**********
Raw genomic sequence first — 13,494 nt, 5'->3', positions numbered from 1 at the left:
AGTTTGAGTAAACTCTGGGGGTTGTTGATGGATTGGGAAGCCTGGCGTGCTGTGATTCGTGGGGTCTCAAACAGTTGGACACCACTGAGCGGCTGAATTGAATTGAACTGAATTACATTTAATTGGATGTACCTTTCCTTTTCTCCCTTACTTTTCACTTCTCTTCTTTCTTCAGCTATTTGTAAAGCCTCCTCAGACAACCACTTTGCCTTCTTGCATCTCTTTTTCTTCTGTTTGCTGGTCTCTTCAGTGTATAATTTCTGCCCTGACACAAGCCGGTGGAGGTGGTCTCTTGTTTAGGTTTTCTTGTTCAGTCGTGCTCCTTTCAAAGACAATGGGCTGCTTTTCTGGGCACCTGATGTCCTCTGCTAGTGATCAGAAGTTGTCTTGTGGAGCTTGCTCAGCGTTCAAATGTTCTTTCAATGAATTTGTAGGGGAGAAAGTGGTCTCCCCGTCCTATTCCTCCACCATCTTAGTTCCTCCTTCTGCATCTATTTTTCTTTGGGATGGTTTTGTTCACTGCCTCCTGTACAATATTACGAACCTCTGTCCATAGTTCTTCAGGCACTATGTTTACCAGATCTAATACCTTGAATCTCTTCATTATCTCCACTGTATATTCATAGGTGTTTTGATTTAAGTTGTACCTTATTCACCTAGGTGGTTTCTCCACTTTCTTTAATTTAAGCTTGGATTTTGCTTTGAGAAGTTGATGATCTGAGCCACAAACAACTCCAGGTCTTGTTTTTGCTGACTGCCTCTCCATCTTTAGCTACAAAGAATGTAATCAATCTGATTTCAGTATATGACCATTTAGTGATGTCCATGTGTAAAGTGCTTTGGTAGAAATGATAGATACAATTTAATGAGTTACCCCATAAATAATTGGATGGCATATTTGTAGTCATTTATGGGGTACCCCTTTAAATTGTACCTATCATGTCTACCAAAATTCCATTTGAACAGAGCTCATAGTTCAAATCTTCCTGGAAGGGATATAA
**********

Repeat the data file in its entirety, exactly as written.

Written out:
Raw genomic sequence first — 13,494 nt, 5'->3', positions numbered from 1 at the left:
AGTTTGAGTAAACTCTGGGGGTTGTTGATGGATTGGGAAGCCTGGCGTGCTGTGATTCGTGGGGTCTCAAACAGTTGGACACCACTGAGCGGCTGAATTGAATTGAACTGAATTACATTTAATTGGATGTACCTTTCCTTTTCTCCCTTACTTTTCACTTCTCTTCTTTCTTCAGCTATTTGTAAAGCCTCCTCAGACAACCACTTTGCCTTCTTGCATCTCTTTTTCTTCTGTTTGCTGGTCTCTTCAGTGTATAATTTCTGCCCTGACACAAGCCGGTGGAGGTGGTCTCTTGTTTAGGTTTTCTTGTTCAGTCGTGCTCCTTTCAAAGACAATGGGCTGCTTTTCTGGGCACCTGATGTCCTCTGCTAGTGATCAGAAGTTGTCTTGTGGAGCTTGCTCAGCGTTCAAATGTTCTTTCAATGAATTTGTAGGGGAGAAAGTGGTCTCCCCGTCCTATTCCTCCACCATCTTAGTTCCTCCTTCTGCATCTATTTTTCTTTGGGATGGTTTTGTTCACTGCCTCCTGTACAATATTACGAACCTCTGTCCATAGTTCTTCAGGCACTATGTTTACCAGATCTAATACCTTGAATCTCTTCATTATCTCCACTGTATATTCATAGGTGTTTTGATTTAAGTTGTACCTTATTCACCTAGGTGGTTTCTCCACTTTCTTTAATTTAAGCTTGGATTTTGCTTTGAGAAGTTGATGATCTGAGCCACAAACAACTCCAGGTCTTGTTTTTGCTGACTGCCTCTCCATCTTTAGCTACAAAGAATGTAATCAATCTGATTTCAGTATATGACCATTTAGTGATGTCCATGTGTAAAGTGCTTTGGTAGAAATGATAGATACAATTTAATGAGTTACCCCATAAATAATTGGATGGCATATTTGTAGTCATTTATGGGGTACCCCTTTAAATTGTACCTATCATGTCTACCAAAATTCCATTTGAACAGAGCTCATAGTTCAAATCTTCCTGGAAGGGATATAA